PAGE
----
At around 03:30 hrs on Sunday 16 May 2021, a road-rail vehicle ran away while being on-tracked at a road-rail access point near Belle Isle Junction in north London. The RRV ran downhill for approximately 600 metres before coming to a stop in a tunnel. Although no one was injured, the operator jumped from the road-rail vehicle before it entered the tunnel.
The road-rail vehicle ran away because it entered service with ineffective rail-wheel brakes and staff working with it were unable to stop the runaway. The brakes were ineffective because a valve in the braking system had been left open following maintenance. The possibility of this had not been recognised during the design or risk assessment of the brake system, and the situation had not been identified during operation or regular in-service testing.
Two underlying factors were identified. These were that the risk assessment undertaken in support of a modification to the machine to fit a direct rail wheel braking system was incomplete, and that the company responsible possibly did not have a thorough understanding of the unmodified machine or its original conversion for rail use.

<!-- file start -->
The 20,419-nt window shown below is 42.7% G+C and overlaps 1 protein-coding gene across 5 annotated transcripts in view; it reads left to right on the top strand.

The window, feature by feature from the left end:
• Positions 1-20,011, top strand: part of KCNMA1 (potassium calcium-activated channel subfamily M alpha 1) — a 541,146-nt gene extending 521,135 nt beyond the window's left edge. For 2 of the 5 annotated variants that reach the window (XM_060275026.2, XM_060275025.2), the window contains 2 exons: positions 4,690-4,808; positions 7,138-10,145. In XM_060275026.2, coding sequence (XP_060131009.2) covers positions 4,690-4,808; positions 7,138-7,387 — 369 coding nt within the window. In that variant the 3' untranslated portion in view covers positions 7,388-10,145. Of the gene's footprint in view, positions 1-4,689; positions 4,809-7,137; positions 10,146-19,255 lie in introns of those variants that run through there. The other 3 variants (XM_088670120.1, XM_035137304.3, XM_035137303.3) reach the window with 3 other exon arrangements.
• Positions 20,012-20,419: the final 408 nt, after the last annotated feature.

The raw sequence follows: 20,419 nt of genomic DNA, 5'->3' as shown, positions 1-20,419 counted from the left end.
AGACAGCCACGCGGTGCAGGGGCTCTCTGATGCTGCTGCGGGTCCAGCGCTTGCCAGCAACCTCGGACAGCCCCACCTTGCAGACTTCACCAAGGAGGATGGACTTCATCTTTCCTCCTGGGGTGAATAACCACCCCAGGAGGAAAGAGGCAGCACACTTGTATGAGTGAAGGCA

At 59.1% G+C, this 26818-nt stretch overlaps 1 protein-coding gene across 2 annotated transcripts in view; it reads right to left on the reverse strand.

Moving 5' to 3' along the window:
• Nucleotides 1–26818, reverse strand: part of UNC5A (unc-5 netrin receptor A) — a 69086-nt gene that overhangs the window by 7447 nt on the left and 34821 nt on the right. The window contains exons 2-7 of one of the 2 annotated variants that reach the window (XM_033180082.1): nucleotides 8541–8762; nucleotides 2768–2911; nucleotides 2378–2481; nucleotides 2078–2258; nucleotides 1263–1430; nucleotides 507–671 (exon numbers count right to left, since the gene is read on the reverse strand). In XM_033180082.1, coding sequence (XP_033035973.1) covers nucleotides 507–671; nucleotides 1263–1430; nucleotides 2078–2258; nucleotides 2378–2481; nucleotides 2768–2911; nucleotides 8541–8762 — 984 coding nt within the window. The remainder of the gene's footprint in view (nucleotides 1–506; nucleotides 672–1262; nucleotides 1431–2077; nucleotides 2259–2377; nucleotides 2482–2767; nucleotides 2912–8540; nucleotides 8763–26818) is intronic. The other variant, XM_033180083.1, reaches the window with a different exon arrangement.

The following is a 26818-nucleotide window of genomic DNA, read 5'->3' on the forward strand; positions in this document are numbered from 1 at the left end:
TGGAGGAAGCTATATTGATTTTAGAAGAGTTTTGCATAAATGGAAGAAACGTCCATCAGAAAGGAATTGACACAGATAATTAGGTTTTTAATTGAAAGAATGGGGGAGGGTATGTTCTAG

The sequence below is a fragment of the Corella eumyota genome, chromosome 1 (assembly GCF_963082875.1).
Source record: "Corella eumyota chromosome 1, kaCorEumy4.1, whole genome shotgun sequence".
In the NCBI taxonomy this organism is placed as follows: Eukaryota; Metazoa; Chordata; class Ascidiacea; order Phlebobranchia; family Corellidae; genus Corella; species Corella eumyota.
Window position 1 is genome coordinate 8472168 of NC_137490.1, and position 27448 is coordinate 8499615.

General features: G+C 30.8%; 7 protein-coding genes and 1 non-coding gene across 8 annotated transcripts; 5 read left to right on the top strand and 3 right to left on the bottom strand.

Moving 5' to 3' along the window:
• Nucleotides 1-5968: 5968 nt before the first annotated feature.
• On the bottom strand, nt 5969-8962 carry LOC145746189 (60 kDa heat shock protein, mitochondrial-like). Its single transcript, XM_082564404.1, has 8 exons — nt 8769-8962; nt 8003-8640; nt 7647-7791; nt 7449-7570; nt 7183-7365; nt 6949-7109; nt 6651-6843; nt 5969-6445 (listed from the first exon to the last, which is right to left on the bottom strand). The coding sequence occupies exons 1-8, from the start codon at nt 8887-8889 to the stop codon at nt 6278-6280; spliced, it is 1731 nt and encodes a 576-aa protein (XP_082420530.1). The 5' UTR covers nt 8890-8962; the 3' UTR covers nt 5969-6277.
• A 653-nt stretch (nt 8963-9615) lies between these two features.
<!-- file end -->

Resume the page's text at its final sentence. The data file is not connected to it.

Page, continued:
RAIB has made two recommendations. One is addressed to the company which designed and fitted the direct rail wheel braking system, to revise its process for risk assessment, and the second to the owner of the machine, to review its strategy for confirming the ongoing integrity of the direct rail wheel brake system.
Additionally, two learning points have been identified. These reinforce the importance of organisations which design and implement changes to on-track plant sourcing the original design information to inform their decisions, and of those supplying and operating road-rail vehicles ensuring that suitable facilities are available for in-service testing.